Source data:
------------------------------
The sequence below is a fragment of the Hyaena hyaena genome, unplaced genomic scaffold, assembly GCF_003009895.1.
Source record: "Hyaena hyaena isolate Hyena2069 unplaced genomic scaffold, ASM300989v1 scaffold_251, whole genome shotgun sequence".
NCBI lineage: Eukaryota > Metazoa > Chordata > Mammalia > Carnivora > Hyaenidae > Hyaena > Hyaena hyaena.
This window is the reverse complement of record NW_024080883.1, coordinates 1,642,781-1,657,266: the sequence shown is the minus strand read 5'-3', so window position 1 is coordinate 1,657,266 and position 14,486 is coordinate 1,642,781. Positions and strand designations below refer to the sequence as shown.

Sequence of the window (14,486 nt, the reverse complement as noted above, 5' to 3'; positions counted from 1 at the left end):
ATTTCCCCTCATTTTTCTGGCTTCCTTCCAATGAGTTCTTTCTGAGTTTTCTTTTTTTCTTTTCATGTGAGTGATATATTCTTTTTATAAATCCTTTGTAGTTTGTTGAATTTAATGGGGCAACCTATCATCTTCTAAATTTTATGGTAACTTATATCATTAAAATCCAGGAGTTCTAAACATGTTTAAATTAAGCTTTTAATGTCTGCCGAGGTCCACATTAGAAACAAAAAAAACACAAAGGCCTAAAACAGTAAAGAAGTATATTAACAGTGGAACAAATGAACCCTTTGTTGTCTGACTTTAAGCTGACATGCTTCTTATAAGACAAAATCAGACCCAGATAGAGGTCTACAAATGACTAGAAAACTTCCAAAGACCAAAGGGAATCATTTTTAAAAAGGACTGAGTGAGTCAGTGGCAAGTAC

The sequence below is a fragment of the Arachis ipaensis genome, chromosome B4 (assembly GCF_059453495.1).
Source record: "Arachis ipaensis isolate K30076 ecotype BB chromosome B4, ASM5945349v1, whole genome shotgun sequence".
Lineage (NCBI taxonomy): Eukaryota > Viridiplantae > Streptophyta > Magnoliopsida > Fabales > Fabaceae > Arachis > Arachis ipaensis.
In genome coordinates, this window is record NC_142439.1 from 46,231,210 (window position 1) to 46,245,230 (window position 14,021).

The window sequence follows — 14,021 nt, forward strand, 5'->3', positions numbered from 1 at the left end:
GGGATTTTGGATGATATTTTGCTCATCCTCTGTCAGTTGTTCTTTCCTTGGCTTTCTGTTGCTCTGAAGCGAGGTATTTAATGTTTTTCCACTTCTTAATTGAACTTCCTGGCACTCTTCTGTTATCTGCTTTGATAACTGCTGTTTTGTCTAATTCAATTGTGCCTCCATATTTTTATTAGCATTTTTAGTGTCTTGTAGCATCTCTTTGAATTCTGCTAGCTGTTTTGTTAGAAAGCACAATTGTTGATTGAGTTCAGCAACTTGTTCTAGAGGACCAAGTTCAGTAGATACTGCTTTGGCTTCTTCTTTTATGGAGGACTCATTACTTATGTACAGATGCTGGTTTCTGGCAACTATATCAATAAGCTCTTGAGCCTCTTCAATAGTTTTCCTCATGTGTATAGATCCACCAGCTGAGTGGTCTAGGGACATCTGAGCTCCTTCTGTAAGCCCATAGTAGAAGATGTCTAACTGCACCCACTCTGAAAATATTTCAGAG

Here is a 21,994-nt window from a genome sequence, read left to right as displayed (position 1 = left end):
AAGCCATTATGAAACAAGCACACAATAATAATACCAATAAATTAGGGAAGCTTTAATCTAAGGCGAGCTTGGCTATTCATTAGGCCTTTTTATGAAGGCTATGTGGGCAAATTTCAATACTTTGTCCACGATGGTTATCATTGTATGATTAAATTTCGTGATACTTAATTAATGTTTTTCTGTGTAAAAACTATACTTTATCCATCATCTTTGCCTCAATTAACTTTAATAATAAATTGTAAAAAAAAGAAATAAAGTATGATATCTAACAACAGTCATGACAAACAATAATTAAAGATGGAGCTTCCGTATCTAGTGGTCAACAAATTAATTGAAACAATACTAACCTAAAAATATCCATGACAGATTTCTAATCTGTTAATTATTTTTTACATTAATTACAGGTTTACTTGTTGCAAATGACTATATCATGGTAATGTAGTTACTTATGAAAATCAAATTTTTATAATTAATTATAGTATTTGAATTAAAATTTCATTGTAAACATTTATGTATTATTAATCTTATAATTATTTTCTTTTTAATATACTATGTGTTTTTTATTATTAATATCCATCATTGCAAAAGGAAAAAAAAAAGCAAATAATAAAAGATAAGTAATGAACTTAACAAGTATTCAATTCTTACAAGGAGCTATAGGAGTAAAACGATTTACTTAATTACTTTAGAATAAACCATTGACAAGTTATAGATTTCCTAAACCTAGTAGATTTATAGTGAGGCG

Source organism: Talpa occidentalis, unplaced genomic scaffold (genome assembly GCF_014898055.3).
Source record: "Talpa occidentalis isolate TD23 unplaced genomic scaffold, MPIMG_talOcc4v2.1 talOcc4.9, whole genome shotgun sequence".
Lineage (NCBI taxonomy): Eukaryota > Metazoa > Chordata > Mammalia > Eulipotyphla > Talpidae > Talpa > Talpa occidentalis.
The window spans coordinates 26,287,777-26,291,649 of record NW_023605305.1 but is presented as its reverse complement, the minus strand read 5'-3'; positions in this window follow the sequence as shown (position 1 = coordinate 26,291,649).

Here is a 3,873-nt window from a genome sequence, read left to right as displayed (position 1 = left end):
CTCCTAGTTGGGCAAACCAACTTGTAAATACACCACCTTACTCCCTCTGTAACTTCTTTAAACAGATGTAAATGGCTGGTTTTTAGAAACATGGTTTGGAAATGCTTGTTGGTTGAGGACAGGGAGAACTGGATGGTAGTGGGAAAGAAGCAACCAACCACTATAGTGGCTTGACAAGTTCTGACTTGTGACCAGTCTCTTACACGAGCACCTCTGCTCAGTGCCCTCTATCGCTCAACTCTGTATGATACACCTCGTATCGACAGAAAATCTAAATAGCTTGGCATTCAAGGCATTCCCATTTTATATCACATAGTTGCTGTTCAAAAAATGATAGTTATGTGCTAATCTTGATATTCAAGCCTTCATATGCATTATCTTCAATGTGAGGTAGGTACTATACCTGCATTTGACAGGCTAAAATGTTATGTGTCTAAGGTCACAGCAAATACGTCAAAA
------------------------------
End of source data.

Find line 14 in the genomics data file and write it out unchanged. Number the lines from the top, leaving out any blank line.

AAGCCATTATGAAACAAGCACACAATAATAATACCAATAAATTAGGGAAGCTTTAATCTAAGGCGAGCTTGGCTATTCATTAGGCCTTTTTATGAAGGCTATGTGGGCAAATTTCAATACTTTGTCCACGATGGTTATCATTGTATGATTAAATTTCGTGATACTTAATTAATGTTTTTCTGTGTAAAAACTATACTTTATCCATCATCTTTGCCTCAATTAACTTTAATAATAAATTGTAAAAAAAAGAAATAAAGTATGATATCTAACAACAGTCATGACAAACAATAATTAAAGATGGAGCTTCCGTATCTAGTGGTCAACAAATTAATTGAAACAATACTAACCTAAAAATATCCATGACAGATTTCTAATCTGTTAATTATTTTTTACATTAATTACAGGTTTACTTGTTGCAAATGACTATATCATGGTAATGTAGTTACTTATGAAAATCAAATTTTTATAATTAATTATAGTATTTGAATTAAAATTTCATTGTAAACATTTATGTATTATTAATCTTATAATTATTTTCTTTTTAATATACTATGTGTTTTTTATTATTAATATCCATCATTGCAAAAGGAAAAAAAAAAGCAAATAATAAAAGATAAGTAATGAACTTAACAAGTATTCAATTCTTACAAGGAGCTATAGGAGTAAAACGATTTACTTAATTACTTTAGAATAAACCATTGACAAGTTATAGATTTCCTAAACCTAGTAGATTTATAGTGAGGCG